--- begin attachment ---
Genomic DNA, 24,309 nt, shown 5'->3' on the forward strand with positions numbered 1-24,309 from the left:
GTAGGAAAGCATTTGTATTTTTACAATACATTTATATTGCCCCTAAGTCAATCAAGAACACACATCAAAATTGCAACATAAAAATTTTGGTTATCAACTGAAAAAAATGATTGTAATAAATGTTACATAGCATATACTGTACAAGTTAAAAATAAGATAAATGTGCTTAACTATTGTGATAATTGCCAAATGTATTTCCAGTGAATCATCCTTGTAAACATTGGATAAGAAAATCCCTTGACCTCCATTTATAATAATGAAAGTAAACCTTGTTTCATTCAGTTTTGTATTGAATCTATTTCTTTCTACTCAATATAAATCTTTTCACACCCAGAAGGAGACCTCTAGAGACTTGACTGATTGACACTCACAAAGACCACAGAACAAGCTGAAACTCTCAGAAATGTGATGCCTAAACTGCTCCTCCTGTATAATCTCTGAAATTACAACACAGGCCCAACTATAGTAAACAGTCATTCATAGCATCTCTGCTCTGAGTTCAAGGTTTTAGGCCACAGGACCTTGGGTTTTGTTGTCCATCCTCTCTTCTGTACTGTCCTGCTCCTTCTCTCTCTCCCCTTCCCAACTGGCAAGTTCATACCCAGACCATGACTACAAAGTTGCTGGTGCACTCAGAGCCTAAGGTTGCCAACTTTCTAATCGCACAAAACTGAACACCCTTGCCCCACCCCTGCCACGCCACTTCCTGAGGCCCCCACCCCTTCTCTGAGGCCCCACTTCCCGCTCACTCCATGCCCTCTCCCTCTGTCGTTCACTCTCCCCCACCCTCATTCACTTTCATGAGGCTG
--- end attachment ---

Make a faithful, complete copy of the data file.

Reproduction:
Genomic DNA, 24,309 nt, shown 5'->3' on the forward strand with positions numbered 1-24,309 from the left:
GTAGGAAAGCATTTGTATTTTTACAATACATTTATATTGCCCCTAAGTCAATCAAGAACACACATCAAAATTGCAACATAAAAATTTTGGTTATCAACTGAAAAAAATGATTGTAATAAATGTTACATAGCATATACTGTACAAGTTAAAAATAAGATAAATGTGCTTAACTATTGTGATAATTGCCAAATGTATTTCCAGTGAATCATCCTTGTAAACATTGGATAAGAAAATCCCTTGACCTCCATTTATAATAATGAAAGTAAACCTTGTTTCATTCAGTTTTGTATTGAATCTATTTCTTTCTACTCAATATAAATCTTTTCACACCCAGAAGGAGACCTCTAGAGACTTGACTGATTGACACTCACAAAGACCACAGAACAAGCTGAAACTCTCAGAAATGTGATGCCTAAACTGCTCCTCCTGTATAATCTCTGAAATTACAACACAGGCCCAACTATAGTAAACAGTCATTCATAGCATCTCTGCTCTGAGTTCAAGGTTTTAGGCCACAGGACCTTGGGTTTTGTTGTCCATCCTCTCTTCTGTACTGTCCTGCTCCTTCTCTCTCTCCCCTTCCCAACTGGCAAGTTCATACCCAGACCATGACTACAAAGTTGCTGGTGCACTCAGAGCCTAAGGTTGCCAACTTTCTAATCGCACAAAACTGAACACCCTTGCCCCACCCCTGCCACGCCACTTCCTGAGGCCCCCACCCCTTCTCTGAGGCCCCACTTCCCGCTCACTCCATGCCCTCTCCCTCTGTCGTTCACTCTCCCCCACCCTCATTCACTTTCATGAGGCTG